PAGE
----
The eviction moratorium is a good example of a pandemic emergency order that was justifiable at one point, but that now needs to fade away. As the country emerges from the pandemic, part of the return to normalcy is allowing markets to work. A fundamental concept of rental markets is that property owners must be compensated for and exercise control over the use of their property. This is both a moral and an economic imperative.
The eviction moratorium was originally passed by Congress and then extended by the CDC in September 2020 under the Public Health Act. The CDC moratorium was originally slated to end on December 31 of that year but was ultimately extended through July 31, 2021. The purpose was to help limit the spread of COVID-19 by keeping people, many of whom had been out of work for months, from being thrown into the streets. It is likely that many people who were evicted would have gone from one household or shelter to another, spreading the virus as they went.
As it turned out, the fall and winter surge of Coronavirus cases was a viral inferno around the country. It’s probably too early to say whether the eviction moratorium had any measurable effect on reducing cases or deaths, but there was a logical intent in the program.
Now, however, even though case numbers are once again rising, we have effective vaccines to slow the spread and minimize the impact of the virus. It’s time to start returning to normal and phase out emergency orders.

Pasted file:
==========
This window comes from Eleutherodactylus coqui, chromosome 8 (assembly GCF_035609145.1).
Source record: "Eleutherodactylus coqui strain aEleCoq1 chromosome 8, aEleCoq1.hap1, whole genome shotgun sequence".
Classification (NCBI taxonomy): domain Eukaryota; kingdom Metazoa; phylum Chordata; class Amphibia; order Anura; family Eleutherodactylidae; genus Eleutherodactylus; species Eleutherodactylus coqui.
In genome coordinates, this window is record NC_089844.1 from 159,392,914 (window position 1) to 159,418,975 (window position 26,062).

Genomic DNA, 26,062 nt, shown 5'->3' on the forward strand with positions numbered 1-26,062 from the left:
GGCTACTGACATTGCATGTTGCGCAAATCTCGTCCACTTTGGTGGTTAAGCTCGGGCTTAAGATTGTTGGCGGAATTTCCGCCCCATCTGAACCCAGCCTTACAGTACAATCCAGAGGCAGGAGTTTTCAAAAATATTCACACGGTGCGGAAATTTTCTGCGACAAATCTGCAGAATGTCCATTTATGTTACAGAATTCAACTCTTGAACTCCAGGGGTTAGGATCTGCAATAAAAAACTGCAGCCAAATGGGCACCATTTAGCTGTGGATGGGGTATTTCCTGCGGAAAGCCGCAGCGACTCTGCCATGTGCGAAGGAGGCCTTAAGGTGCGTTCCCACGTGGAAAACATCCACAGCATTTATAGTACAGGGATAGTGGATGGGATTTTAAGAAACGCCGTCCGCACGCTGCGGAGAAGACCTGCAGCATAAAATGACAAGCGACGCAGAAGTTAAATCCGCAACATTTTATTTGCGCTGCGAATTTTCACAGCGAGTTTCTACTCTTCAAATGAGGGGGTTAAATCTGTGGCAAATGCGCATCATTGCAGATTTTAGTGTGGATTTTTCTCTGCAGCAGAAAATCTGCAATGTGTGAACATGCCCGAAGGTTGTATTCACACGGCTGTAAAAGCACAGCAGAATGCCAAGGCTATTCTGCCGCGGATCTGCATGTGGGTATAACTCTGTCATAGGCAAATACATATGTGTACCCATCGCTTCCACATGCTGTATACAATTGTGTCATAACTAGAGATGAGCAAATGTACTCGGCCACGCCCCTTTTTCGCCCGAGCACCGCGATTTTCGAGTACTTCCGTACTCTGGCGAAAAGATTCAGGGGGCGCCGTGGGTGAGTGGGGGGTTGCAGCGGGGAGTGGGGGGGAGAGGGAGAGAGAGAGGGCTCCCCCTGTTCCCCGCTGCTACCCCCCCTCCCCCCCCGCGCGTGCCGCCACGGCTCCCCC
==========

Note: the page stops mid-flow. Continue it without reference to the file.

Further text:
The Supreme Court agrees. In the early days of the pandemic, the Court gave a lot of deference to emergency rules. This was appropriate based on longstanding precedent. However, more recently, the Court has started to apply a stricter scrutiny to pandemic rules, especially those that single out religious activities for tighter restrictions. One of the secular restrictions that the Court put an end to was the eviction moratorium.
In truth, it didn’t take the Supreme Court to put an end to the eviction moratorium. The justices just stamped the order with their seal of approval. A lower court had already struck down the moratorium in Alabama Association of Realtors v. Department of Health and Human Services but issued a stay pending appeal. The Supreme Court let this ruling stand and allowed the moratorium to expire at the end of July. In a one-page opinion, Justice Kavanaugh wrote, “Clear and specific congressional authorization (via new legislation) would be necessary for the CDC to extend the moratorium past July 31.”
The AP reports that as the moratorium ended, more than seven million Americans are behind on their rent. In some cases, this is due to no fault of their own. One example is Luis Vertentes, a 43-year-old landscaper from Providence, Rhode Island, who was hospitalized due to COVID-19, causing him to fall behind in his financial obligations. Others have simply seen their jobs disappear during the pandemic.
Until yesterday, the government said it had no plans to extend the moratorium again, but many Democrats wanted to see evictions curtailed once again. CNN reports that progressive Democrats are upset with Joe Biden for referring the matter to Congress at the last minute, even though a bill extending the moratorium at this point would have almost no chance of becoming law.
“I don’t think this means this President is going to give up,” said Gene Sperling, coordinator of the American Rescue Plan for the White House. “I think he’s going to keep looking, keep pushing.”
Sperling said that the White House focus would likely be on rent assistance or state moratoriums rather than a federal ban because the president lacked the authority to institute a new moratorium on his own. (It’s refreshing to have a president who acknowledges that Executive Orders can’t do everything.)